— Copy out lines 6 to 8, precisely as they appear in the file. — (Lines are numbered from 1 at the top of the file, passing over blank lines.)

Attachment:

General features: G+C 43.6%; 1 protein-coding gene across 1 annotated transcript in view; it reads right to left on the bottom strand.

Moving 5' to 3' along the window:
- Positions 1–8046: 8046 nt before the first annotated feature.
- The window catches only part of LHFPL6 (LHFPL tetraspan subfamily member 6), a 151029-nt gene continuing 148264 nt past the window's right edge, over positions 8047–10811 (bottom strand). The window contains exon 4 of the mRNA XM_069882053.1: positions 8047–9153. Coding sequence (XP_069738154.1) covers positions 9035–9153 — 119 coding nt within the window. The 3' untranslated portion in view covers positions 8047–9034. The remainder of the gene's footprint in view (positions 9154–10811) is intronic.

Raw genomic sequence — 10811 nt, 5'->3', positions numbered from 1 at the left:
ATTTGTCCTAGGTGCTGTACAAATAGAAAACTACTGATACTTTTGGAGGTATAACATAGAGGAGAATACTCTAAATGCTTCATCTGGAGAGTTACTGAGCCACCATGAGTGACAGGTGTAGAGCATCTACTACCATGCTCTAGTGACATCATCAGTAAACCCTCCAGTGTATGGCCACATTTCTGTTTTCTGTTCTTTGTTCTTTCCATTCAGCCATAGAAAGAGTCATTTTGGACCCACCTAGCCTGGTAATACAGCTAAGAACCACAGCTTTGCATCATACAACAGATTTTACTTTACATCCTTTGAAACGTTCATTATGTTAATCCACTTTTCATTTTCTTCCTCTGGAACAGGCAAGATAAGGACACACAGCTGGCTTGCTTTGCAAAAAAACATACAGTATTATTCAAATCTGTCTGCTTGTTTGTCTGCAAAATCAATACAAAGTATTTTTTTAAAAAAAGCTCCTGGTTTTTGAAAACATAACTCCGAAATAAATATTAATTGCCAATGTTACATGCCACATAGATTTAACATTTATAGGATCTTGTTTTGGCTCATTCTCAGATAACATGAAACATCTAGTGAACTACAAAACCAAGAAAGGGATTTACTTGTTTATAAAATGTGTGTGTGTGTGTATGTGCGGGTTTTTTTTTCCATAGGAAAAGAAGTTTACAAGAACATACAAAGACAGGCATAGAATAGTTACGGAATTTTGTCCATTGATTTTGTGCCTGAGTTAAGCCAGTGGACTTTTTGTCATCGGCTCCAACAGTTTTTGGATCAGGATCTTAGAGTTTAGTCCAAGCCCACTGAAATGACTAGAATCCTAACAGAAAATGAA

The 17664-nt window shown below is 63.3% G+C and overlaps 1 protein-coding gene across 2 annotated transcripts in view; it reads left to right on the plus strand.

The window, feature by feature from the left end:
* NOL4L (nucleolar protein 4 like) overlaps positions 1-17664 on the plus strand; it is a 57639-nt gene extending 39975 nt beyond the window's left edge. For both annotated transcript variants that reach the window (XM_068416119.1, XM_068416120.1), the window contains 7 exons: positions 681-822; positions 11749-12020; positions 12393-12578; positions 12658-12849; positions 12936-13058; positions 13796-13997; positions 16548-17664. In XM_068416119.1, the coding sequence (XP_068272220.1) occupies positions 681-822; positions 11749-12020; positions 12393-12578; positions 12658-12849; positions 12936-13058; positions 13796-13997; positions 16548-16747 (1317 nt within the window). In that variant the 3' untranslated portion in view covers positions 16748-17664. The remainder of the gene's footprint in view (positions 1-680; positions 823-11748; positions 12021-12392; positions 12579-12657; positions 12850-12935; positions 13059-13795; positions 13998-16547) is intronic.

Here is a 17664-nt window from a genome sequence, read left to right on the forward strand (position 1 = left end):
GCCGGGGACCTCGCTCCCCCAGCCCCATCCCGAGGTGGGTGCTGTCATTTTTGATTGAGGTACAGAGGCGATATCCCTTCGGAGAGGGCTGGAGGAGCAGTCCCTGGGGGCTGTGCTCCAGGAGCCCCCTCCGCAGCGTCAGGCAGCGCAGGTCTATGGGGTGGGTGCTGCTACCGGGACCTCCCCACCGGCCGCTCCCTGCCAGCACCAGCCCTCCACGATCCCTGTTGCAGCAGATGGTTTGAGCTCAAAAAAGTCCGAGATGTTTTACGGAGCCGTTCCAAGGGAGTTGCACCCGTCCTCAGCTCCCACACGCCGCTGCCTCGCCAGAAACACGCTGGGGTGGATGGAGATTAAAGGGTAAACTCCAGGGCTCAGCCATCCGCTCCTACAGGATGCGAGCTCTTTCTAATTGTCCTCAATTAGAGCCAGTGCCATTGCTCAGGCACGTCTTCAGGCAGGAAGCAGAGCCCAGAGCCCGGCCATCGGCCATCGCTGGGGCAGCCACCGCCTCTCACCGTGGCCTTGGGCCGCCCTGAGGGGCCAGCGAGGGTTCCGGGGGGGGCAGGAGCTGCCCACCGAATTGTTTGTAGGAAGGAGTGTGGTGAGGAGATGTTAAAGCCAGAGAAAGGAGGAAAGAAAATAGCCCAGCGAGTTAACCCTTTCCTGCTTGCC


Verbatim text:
ATTTGTCCTAGGTGCTGTACAAATAGAAAACTACTGATACTTTTGGAGGTATAACATAGAGGAGAATACTCTAAATGCTTCATCTGGAGAGTTACTGAGCCACCATGAGTGACAGGTGTAGAGCATCTACTACCATGCTCTAGTGACATCATCAGTAAACCCTCCAGTGTATGGCCACATTTCTGTTTTCTGTTCTTTGTTCTTTCCATTCAGCCATAGAAAGAGTCATTTTGGACCCACCTAGCCTGGTAATACAGCTAAGAACCACAGCTTTGCATCATACAACAGATTTTACTTTACATCCTTTGAAACGTTCATTATGTTAATCCACTTTTCATTTTCTTCCTCTGGAACAGGCAAGATAAGGACACACAGCTGGCTTGCTTTGCAAAAAAACATACAGTATTATTCAAATCTGTCTGCTTGTTTGTCTGCAAAATCAATACAAAGTATTTTTTTAAAAAAAGCTCCTGGTTTTTGAAAACATAACTCCGAAATAAATATTAATTGCCAATGTTACATGCCACATAGATTTAACATTTATAGGATCTTGTTTTGGCTCATTCTCAGATAACATGAAACATCTAGTGAACTACAAAACCAAGAAAGGGATTTACTTGTTTATAAAATGTGTGTGTGTGTGTATGTGCGGGTTTTTTTTTCCATAGGAAAAGAAGTTTACAAGAACATACAAAGACAGGCATAGAATAGTTACGGAATTTTGTCCATTGATTTTGTGCCTGAGTTAAGCCAGTGGACTTTTTGTCATCGGCTCCAACAGTTTTTGGATCAGGATCTTAGAGTTTAGTCCAAGCCCACTGAAATGACTAGAATCCTAACAGAAAATGAA

The 17664-nt window shown below is 63.3% G+C and overlaps 1 protein-coding gene across 2 annotated transcripts in view; it reads left to right on the plus strand.

The window, feature by feature from the left end: